12. From all these provisions of the Industrial Disputes Act, it becomes quite clear that the appointment of an arbitrator under Section 10A is given a statutory recognition; that the agreement to refer an industrial dispute to him has to be in writing and in the prescribed form; that he must conform to the requirements laid down in the Act and the Rules framed thereunder; that the rights and liabilities of the parties, who refer their dispute under Section 10A, are governed by the provisions of the Act; that the arbitrator is clothed with quasi-judicial powers and his proceedings are regulated by the rules and procedure; that a duty is cast on the arbitrator to submit his award to the Government; and that a duty is cast on the Government to publish the award within the prescribed period. We are dearly of the opinion that an arbitration under Section 10A has all the essential attributes of a statutory arbitration under Section 10 of the Act. In Rex v. Electricity Commissioners, (1924) 1 K. B. 171, Lord Atkin referred to the genesis and the history of the writs of prohibition and certiorari and held that whenever any body of persons, having legal authority to determine questions affecting the rights of subjects, and having the duty to act judicially, acts in excess of their legal authority they are subject to the controlling jurisdiction of the King's Bench Division.
See also R. v. Northumberland Tribunal (1951) 1 All. E. R. 268. In Rohtas Industries Staff Union v. State of Bihar AIR 1963 Pat. 170, the view taken was that an arbitrator appointed under Section 10A of the Act, is a statutory arbitrator and, therefore, a certiorari can be issued to quash his award. It was argued that in view of Lord Goddard's unequivocal remark (supra) that a statutory arbitrator is a person to whom, by statute, the parties must resort, an arbitrator under Section 10A of the Act cannot be held to be a statutory arbitrator in that sense, because an arbitration under that Section is voluntary, by choice of the parties, and they are not bound to resort to such arbitration unlike the compulsory reference under Section 10. Assuming that argument to be correct, that is not the end of the matter. Article 226 of our Constitution gives wide powers to the High Court to issue directions, orders or writs to any person or authority, and is not conditioned or limited by the requirement that writs can be issued only against orders of Courts or Tribunals. It is true that the expression 'any person' does not mean any and every individual. In Air Corporations Employees Union v. D.V. Vyas AIR 1962 Bom. 274, it was held that the High Court has, under Article 227 of the Constitution, powers of superintendence over an arbitrator, who functions under Section 10A of the Act and that the orders passed by such an arbitrator, who acts as a quasi-judicial body, are capable of being corrected by a writ of certiorari, provided there is an error of law apparent on the face of the record.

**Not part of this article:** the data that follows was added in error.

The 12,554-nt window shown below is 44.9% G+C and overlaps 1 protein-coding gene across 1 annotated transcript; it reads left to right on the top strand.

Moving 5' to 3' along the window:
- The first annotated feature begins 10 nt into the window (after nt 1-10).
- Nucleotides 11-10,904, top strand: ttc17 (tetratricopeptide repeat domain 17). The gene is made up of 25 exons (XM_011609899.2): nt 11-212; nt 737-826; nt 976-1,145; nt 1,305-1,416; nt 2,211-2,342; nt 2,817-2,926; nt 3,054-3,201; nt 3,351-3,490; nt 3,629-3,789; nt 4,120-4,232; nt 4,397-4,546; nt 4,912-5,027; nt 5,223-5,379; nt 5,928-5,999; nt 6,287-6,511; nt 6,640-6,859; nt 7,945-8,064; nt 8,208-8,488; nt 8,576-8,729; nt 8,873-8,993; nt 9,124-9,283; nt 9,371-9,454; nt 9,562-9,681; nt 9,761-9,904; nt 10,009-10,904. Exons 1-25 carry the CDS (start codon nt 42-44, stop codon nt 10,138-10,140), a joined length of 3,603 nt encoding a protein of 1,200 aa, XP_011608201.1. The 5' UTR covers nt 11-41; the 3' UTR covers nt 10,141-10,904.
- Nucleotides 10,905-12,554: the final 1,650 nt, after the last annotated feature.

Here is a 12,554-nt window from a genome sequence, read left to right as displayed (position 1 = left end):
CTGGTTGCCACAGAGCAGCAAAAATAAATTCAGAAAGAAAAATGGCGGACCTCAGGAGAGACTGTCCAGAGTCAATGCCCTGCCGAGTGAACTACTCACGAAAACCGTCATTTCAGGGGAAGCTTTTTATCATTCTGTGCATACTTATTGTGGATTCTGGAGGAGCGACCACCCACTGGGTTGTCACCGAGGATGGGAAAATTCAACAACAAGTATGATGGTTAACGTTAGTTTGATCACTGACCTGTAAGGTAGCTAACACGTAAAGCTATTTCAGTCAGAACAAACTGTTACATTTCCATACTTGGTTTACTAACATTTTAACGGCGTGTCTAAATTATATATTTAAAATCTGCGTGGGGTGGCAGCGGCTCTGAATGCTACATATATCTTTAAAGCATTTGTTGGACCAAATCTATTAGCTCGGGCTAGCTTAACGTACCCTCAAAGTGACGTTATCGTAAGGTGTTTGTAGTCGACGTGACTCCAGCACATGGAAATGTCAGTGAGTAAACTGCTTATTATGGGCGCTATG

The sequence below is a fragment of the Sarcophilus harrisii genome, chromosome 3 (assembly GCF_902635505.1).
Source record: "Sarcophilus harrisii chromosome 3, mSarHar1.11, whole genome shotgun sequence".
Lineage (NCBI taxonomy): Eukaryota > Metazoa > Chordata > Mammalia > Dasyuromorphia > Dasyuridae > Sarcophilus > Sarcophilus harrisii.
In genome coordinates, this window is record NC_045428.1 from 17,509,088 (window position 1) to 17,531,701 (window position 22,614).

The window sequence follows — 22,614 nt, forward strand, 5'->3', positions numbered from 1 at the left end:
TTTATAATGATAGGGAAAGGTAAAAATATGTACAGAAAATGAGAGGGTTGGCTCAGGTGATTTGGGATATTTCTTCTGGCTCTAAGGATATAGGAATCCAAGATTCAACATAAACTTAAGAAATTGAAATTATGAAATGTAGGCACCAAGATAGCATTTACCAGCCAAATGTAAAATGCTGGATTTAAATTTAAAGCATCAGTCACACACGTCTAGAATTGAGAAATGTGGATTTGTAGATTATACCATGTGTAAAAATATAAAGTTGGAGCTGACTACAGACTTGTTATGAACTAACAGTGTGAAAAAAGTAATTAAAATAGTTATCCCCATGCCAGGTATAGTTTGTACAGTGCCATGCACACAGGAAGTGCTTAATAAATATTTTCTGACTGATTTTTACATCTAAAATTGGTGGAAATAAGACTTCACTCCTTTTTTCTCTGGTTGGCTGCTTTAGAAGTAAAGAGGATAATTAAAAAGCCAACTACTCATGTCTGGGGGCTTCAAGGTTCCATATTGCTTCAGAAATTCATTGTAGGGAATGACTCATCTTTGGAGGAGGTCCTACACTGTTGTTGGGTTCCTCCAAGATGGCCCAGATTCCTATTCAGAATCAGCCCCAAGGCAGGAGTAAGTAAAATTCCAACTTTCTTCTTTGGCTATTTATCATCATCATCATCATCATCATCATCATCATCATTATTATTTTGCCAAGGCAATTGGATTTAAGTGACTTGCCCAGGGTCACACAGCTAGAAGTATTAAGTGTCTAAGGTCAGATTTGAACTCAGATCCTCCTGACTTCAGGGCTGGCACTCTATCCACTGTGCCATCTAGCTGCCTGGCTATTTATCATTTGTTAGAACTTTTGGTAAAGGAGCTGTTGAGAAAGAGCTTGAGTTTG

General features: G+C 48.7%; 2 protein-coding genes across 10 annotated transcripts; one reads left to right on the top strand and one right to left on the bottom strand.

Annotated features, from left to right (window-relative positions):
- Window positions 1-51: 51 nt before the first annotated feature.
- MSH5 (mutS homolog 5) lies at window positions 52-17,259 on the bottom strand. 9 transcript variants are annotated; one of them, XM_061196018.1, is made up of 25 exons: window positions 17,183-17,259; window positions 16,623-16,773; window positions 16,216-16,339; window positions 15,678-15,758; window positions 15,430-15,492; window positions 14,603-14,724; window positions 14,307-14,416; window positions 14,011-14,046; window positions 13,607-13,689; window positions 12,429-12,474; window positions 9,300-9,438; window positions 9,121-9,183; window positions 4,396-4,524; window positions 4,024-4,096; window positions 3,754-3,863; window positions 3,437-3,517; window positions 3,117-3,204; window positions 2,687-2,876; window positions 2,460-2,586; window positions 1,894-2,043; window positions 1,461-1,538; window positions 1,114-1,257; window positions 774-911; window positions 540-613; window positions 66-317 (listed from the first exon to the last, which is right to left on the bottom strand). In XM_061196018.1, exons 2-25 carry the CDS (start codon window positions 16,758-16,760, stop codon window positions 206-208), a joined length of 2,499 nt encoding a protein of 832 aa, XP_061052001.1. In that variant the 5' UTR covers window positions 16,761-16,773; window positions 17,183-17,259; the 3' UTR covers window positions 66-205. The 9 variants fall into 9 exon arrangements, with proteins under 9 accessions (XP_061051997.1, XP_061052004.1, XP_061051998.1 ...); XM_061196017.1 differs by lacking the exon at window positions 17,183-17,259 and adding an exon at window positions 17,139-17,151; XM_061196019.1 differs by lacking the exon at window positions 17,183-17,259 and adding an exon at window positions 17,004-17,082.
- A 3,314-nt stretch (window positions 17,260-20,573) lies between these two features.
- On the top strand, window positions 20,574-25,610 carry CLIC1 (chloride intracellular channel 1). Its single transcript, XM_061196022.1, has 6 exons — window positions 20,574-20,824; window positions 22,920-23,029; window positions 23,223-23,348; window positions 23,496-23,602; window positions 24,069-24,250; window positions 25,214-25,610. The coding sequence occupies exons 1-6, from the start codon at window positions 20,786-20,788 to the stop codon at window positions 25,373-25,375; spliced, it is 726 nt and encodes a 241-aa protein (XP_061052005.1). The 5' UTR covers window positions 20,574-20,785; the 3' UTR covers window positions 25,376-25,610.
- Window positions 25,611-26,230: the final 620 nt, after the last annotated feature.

In (1962) 2 Lab. L. J. 760= (AIR 1963 SC 874) (supra), it is true, their Lordships were not considering precisely the question whether a writ lies against the award of an arbitrator under Section 10A of the Act, yet, the following observations fortify our conclusions:--
'Article 226 under which a writ of certiorari can be issued in an appropriate case, is, in a sense, wider than Article 136, because the power conferred on the High Courts to issue certain writs is not conditioned or limited by the requirement that the said writs can be issued only against the orders of Courts or Tribunals. Under Article 226(1), an appropriate writ can be issued to any person or authority, including in appropriate cases any Government, within the territories prescribed. Therefore, even if the arbitrator appointed under Section 10A is not a tribunal under Article 136 in a proper case, a writ may lie against his award under Article 226. That is why the argument that a writ may lie against an award made by such an arbitrator does not materially assist the appellants' case that the arbitrator in question is a tribunal under Article 136'.
It -was held in K.P. Singh v. S.K. Gokhale 1968 M.PW.R. 733= (1969 Lab. I. C. 725) that if the High Court finds that the requisite procedure as prescribed by the Act was not followed so as to confer necessary jurisdiction on the arbitrator to proceed with the adjudication of the dispute referred to him under Section 10A, it can, in exercise of prerogative powers issue the necessary writs.